Often when we start along the path of trying to come into affinity of form with the Creator , we see our own ego desires. We make resolutions to try to concentrate on giving good to others, but to our dismay we find that even our good deeds seem to be contaminated with rather mixed motives. Yes we are doing good, that is undeniable; but within the good deed we can still discern a lot of self-interest tucked inside there.
This realization causes many people to feel stuck , even paralyzed. But the Sages assure us: Even the practice of Torah and mitzvot that is conducted not for its own sake will lead us to the path of Torah and mitzvot which are utterly unconditional.
However like all swords that are of any use, this one is also double -edged.
To learn more on the stage of mixed motives, called in the Kabbalah, Torah shelo lishmah, listen to the podcast here
From the Kabbalah of Rabbi Yehudah Lev Ashlag
The Chanukah candle placed outside the house for all to enjoy and see the miracle
Rabbi Ashlag looks at the details of the laws of Chanukah as explained in the Talmud and teaches a wealth of inner work as he elucidates their inner meaning.
We are taught by the Sages of the Gemorrah that the Chanukah candle should be placed outside the house opposite the side of the mezuzah
in the doorway.
Rabbi Ashlag teaches that this detail actually teaches about the root of the spiritual light of Chanukah when God gave the people of Israel a miracle over the Greeks in those days. But what does this mean for us now? When we try to give to others or to God unconditionally we find that many obstacles lie in our path. But the most difficult to overcome is our own inner adversaries.Our own inner Greeks, who represent our rational mind that opposes faith. We find that much as we want to we are unable to overcome our own selves. Finally we realize we need God to reveal His light to us just as He did in these days to our forefathers and show us a miracle. The inner miracle of Chanukah.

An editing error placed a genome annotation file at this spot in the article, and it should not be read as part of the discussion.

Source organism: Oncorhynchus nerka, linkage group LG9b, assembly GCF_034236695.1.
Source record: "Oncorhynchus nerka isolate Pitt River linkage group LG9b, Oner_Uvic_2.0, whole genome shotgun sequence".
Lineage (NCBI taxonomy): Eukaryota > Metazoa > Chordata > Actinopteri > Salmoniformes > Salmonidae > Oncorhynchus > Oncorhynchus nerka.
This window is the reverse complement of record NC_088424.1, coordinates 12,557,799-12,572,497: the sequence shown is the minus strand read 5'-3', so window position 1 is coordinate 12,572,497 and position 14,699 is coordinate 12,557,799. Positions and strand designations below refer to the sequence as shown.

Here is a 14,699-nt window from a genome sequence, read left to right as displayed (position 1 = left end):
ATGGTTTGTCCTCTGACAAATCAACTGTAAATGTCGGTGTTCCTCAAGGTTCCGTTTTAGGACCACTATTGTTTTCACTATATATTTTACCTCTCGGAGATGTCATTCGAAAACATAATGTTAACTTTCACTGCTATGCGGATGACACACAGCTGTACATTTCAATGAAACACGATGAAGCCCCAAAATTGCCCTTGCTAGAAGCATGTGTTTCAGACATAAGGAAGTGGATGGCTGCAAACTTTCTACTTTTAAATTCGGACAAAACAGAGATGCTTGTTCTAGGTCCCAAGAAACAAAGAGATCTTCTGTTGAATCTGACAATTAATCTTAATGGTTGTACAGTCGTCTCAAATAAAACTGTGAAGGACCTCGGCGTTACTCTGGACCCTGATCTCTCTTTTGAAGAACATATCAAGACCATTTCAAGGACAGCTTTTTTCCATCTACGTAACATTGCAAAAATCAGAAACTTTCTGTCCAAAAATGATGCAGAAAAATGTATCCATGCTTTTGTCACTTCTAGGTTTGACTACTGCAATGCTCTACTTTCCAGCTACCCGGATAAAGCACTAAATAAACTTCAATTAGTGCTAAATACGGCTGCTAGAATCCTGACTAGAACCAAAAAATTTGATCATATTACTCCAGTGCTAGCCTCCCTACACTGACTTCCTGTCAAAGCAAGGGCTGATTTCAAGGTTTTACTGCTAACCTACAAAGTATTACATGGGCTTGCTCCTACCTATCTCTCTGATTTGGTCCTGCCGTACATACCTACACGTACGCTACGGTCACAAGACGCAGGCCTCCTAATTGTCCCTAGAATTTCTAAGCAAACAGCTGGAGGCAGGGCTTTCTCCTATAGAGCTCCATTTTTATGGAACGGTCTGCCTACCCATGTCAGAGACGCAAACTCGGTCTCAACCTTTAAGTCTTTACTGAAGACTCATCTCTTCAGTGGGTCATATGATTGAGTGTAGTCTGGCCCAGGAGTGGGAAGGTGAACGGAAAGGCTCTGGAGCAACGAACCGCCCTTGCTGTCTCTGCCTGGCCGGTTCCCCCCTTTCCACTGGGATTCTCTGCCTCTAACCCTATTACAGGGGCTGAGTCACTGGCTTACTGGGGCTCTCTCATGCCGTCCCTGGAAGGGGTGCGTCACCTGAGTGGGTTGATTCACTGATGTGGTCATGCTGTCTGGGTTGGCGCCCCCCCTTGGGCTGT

From the Bircat Shalom Sefer HaMaamarim of Rabbi Baruch Shalom Ashlag
Other talks on chanukah:
Faith: Torah from the Years of Fury
Chanukah: The Triumph of the Soul over the Ego
Chanukah: What is a miracle?
Giving freely from the heart
We all know how to give something in order to get something in exchange. We do this all the time. But try giving completely freely, without looking for any benefit whatsoever, not even an emotional compensation. We might think we could do this in theory, but just try it in actual practice and we find that the whole idea seems somehow unreal, surrealistic even. In fact, when we start trying to come into affinity of form with the Creator by giving unconditionally, it feels like learning a new language. We act as if we are emotionally tongue-tied. Our whole organisms feels as if we don’t understand ourselves , and we lack the vocabulary in this new language of giving.
Although we may know that giving unconditionally is a good thing in theory, we require motivation to carry it though in practice. It is through the study of the Kabbalah that we get the tools and the inner fuel to keep going.
From the teachings of Rabbi Ashlag and the Zohar Bereishit.
Mourning on Tisha B’Av
Where is God? Why can’t I sense His presence? Rabbi Ashlag teaches that we can’t sense God’s presence because we have put a rival in His place, we have placed our ego at the center of our focus and God is left in a corner. Yet we are commanded to build Him a sanctuary. and then He will dwell within us. A sanctuary in our heart, making God a living presence in our lives. Then the outer sanctuary will be rebuilt.